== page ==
Eric Minnix - Patient-centered Ethics: Pathography

Jul 16, 2022 at 03:51 pm by pj

I do not know what happened, but I will never be the same after meeting you. I was on the last week of my rotation when I initially heard you were coming in to see us. The entire department began preparing for your arrival. Every healthcare professional was eager and ready to take care of you. As the equipment was laid out and each team member reviewed their role you were brought in on a stretcher.

Like a flash of lightening, your team got to work. Questions, answers, and medication demands rang out like thunder. I was observing and assisting the nurse with proper medication dosing. You were cut, holes were drilled, and tubes were shoved into you while you laid there. We were all hoping and praying for a pulse as the nurse pressed on your chest. 30 minutes had passed in an instant when the physician in charge gave the call no one wanted to hear: “time of death.”

As a father of an infant daughter with the same age as you, those words felt like an atom bomb had gone off in my chest. I fought back the tears as I watched a demoralized team walk away from a brutal battle. A war was waged on you in an effort you bring you back and it was a devastating defeat. You were not alone in your final moments, and I want you to know that your team cared about you despite us being strangers.

When the dust settled, an investigation took place. I was not interested in knowing the cause of death. The rumors were SIDs or shaken baby syndrome. I was more interested in knowing where your parents were. I felt the need to tell your parents how this emergency department fought restlessly for you. It was a complete surprise to me that your parents were not present. I have trouble understanding their absence. Despite their reason, I want you to know that not a day goes by that I do not think of you.

I drove home that night with a diffuse numbness. I painted on a smile when I walked through the door to see my welcoming family. I held my daughter a little tighter and secretly wiped the tears away from my face. I would play with my son and have to stop to shake the repeated images of you lying on the stretcher from my mind. I hope you do not hold this against me, but I still have not told my family about you.

I am writing this letter to you as a project for my medical school. I was a third medical student, and I was completing my pediatric rotation when I met you. This rotation was 6 weeks in duration and none of those days prepared me for the day we lost you. I have fond memories of my pediatric rotation with well-visits, sick visits, and interesting cases, but none of those encounters were as memorable as that day.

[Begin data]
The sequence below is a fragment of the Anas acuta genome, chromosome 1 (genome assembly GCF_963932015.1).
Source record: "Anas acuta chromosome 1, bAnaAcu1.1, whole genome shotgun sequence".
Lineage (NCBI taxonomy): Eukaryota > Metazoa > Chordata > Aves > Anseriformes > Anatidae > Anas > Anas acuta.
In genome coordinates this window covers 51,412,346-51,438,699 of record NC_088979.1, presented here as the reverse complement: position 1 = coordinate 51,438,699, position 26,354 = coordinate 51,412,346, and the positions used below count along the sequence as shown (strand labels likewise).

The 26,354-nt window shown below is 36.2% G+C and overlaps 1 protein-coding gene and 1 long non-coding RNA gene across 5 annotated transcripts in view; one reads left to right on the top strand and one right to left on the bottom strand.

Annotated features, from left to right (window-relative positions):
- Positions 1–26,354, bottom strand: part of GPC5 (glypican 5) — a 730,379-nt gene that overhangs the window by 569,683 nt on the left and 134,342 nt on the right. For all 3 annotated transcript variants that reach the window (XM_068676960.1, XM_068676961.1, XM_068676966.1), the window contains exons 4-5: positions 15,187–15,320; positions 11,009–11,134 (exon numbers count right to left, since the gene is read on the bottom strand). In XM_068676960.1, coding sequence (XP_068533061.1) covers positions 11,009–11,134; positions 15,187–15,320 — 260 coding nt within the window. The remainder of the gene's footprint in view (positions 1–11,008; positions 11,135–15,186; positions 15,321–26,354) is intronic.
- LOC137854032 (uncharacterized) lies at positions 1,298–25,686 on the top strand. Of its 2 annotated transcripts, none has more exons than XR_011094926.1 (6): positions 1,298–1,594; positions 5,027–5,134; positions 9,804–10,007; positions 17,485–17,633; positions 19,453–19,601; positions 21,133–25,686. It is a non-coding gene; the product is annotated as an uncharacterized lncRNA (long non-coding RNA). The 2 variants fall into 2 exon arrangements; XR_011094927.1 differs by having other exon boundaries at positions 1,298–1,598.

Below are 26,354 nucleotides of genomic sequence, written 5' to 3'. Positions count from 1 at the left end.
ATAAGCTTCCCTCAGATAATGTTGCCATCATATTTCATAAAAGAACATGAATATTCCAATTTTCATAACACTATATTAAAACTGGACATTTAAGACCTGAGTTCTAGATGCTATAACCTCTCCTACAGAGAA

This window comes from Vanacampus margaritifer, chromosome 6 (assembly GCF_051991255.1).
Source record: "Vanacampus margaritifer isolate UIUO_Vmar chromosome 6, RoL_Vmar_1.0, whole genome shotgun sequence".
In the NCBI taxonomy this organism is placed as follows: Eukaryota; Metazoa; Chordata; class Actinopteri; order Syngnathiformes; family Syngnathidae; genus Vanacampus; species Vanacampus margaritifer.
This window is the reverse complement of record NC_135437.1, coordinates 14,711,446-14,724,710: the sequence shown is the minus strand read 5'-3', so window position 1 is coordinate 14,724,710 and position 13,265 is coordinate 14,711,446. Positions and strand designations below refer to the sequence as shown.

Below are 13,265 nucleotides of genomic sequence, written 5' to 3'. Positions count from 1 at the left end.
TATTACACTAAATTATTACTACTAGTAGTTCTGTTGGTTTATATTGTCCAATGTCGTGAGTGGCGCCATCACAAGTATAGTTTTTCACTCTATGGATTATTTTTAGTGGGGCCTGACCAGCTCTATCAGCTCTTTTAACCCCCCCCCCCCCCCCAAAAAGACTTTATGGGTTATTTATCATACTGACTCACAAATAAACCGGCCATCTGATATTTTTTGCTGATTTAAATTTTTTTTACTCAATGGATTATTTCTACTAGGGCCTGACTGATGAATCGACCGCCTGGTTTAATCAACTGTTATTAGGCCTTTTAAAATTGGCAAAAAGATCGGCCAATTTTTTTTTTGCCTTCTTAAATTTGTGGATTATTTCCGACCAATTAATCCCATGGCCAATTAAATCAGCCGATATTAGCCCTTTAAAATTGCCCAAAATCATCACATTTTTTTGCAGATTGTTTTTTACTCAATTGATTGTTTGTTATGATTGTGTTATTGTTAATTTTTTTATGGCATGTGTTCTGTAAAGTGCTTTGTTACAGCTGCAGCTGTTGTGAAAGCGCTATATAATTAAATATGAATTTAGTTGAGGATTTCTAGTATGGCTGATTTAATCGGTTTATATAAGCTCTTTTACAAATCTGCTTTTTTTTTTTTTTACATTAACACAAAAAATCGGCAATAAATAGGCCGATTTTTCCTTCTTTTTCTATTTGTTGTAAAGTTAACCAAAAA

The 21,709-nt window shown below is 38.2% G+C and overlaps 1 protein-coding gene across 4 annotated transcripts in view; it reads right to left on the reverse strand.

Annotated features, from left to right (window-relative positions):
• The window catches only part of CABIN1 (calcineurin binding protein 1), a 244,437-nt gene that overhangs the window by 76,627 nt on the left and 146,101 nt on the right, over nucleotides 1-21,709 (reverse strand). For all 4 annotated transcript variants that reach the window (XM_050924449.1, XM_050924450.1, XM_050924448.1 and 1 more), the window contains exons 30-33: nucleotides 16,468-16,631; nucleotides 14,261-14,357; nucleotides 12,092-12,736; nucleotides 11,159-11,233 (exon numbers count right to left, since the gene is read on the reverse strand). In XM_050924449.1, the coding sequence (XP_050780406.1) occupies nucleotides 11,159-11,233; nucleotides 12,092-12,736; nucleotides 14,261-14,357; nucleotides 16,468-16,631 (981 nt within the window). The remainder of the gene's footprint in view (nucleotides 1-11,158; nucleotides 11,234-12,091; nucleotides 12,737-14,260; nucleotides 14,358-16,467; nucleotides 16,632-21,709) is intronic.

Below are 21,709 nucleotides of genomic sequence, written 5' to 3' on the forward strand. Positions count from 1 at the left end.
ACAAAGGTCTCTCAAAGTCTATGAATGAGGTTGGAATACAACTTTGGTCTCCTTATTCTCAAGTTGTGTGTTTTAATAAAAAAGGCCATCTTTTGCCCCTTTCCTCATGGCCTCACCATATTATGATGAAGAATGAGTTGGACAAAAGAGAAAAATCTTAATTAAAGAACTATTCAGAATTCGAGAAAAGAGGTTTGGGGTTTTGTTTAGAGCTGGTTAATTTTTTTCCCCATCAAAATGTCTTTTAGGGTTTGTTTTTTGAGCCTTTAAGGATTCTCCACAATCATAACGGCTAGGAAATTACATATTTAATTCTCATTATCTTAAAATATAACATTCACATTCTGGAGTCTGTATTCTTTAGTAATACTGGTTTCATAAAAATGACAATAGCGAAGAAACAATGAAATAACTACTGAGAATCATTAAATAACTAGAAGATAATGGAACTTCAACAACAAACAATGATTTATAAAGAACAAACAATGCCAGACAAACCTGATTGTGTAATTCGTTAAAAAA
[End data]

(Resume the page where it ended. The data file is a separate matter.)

It is unfortunate, but your death came with multiple lessons learned that I did not present in the beginning of this letter. When you were brought in, I overheard the EMS team state they did not think the “thumper” CPR machine was on correctly. As the ER team worked on you, they did not have the proper intraosseous drill for you. When the physician asked for the proper drill the nurse that was sent did not know where it was. After multiple failed attempts at intubation, a call to the anesthesiologist was made. However, they did not show up until after the time of death.

I am not seeking to place blame. A myriad of errors was combined which caused you to not see your first birthday. I am sure each fault individually would be harmless, but life can be cruel and compile them. I do not think you deserved the hand you were dealt, but I believe there is a deeper reason for every experience we encounter on this earth. As a medical student and future physician, I believe it is important to look at the big picture. I know you were only 6 months old, but you were still able to have a profound influence on those you encountered. After I met you, I felt a strong calling to become a pediatrician.

What is the big take away from this letter? I left that day with a lot of unanswered questions. Do absent/stressed out parents lead to increase infant mortality? Was the ER team unprepared and miss a chance at your revival? Did you have a pediatrician? Did they ask your parents about violence in the home? Did they screen for safety measures? The events that lead to your fateful day were most likely multifactorial. However, I do not know what happened, but I will never be the same after meeting you.